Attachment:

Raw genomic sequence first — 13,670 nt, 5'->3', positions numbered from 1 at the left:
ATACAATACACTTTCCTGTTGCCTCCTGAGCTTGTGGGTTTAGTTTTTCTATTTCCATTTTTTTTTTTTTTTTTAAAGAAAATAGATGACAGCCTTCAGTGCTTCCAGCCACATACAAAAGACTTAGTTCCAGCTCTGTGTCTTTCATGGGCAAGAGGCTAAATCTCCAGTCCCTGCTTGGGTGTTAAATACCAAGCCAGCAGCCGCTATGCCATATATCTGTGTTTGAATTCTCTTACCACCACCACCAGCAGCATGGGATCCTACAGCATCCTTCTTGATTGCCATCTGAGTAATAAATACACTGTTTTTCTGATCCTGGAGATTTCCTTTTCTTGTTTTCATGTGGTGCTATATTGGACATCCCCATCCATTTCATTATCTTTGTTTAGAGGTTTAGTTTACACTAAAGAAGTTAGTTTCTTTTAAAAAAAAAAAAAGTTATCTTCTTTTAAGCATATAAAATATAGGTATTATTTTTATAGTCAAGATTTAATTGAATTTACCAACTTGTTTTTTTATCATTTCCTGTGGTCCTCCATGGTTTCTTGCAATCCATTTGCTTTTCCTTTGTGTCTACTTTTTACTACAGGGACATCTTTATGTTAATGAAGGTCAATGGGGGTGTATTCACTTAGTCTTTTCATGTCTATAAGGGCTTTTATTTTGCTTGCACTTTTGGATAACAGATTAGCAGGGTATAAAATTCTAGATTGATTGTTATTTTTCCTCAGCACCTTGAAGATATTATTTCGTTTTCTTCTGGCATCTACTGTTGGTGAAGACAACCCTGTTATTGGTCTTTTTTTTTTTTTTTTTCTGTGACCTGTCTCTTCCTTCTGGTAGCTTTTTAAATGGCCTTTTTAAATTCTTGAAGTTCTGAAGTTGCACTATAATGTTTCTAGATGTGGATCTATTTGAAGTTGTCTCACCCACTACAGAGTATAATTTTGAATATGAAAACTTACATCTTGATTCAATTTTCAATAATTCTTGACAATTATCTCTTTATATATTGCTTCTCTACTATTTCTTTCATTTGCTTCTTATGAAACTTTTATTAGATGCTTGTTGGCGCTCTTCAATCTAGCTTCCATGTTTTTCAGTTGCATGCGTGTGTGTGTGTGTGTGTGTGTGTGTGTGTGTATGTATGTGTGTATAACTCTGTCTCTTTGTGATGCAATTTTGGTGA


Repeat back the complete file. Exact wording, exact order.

Raw genomic sequence first — 13,670 nt, 5'->3', positions numbered from 1 at the left:
ATACAATACACTTTCCTGTTGCCTCCTGAGCTTGTGGGTTTAGTTTTTCTATTTCCATTTTTTTTTTTTTTTTTAAAGAAAATAGATGACAGCCTTCAGTGCTTCCAGCCACATACAAAAGACTTAGTTCCAGCTCTGTGTCTTTCATGGGCAAGAGGCTAAATCTCCAGTCCCTGCTTGGGTGTTAAATACCAAGCCAGCAGCCGCTATGCCATATATCTGTGTTTGAATTCTCTTACCACCACCACCAGCAGCATGGGATCCTACAGCATCCTTCTTGATTGCCATCTGAGTAATAAATACACTGTTTTTCTGATCCTGGAGATTTCCTTTTCTTGTTTTCATGTGGTGCTATATTGGACATCCCCATCCATTTCATTATCTTTGTTTAGAGGTTTAGTTTACACTAAAGAAGTTAGTTTCTTTTAAAAAAAAAAAAAGTTATCTTCTTTTAAGCATATAAAATATAGGTATTATTTTTATAGTCAAGATTTAATTGAATTTACCAACTTGTTTTTTTATCATTTCCTGTGGTCCTCCATGGTTTCTTGCAATCCATTTGCTTTTCCTTTGTGTCTACTTTTTACTACAGGGACATCTTTATGTTAATGAAGGTCAATGGGGGTGTATTCACTTAGTCTTTTCATGTCTATAAGGGCTTTTATTTTGCTTGCACTTTTGGATAACAGATTAGCAGGGTATAAAATTCTAGATTGATTGTTATTTTTCCTCAGCACCTTGAAGATATTATTTCGTTTTCTTCTGGCATCTACTGTTGGTGAAGACAACCCTGTTATTGGTCTTTTTTTTTTTTTTTTTCTGTGACCTGTCTCTTCCTTCTGGTAGCTTTTTAAATGGCCTTTTTAAATTCTTGAAGTTCTGAAGTTGCACTATAATGTTTCTAGATGTGGATCTATTTGAAGTTGTCTCACCCACTACAGAGTATAATTTTGAATATGAAAACTTACATCTTGATTCAATTTTCAATAATTCTTGACAATTATCTCTTTATATATTGCTTCTCTACTATTTCTTTCATTTGCTTCTTATGAAACTTTTATTAGATGCTTGTTGGCGCTCTTCAATCTAGCTTCCATGTTTTTCAGTTGCATGCGTGTGTGTGTGTGTGTGTGTGTGTGTGTGTGTATGTATGTGTGTATAACTCTGTCTCTTTGTGATGCAATTTTGGTGA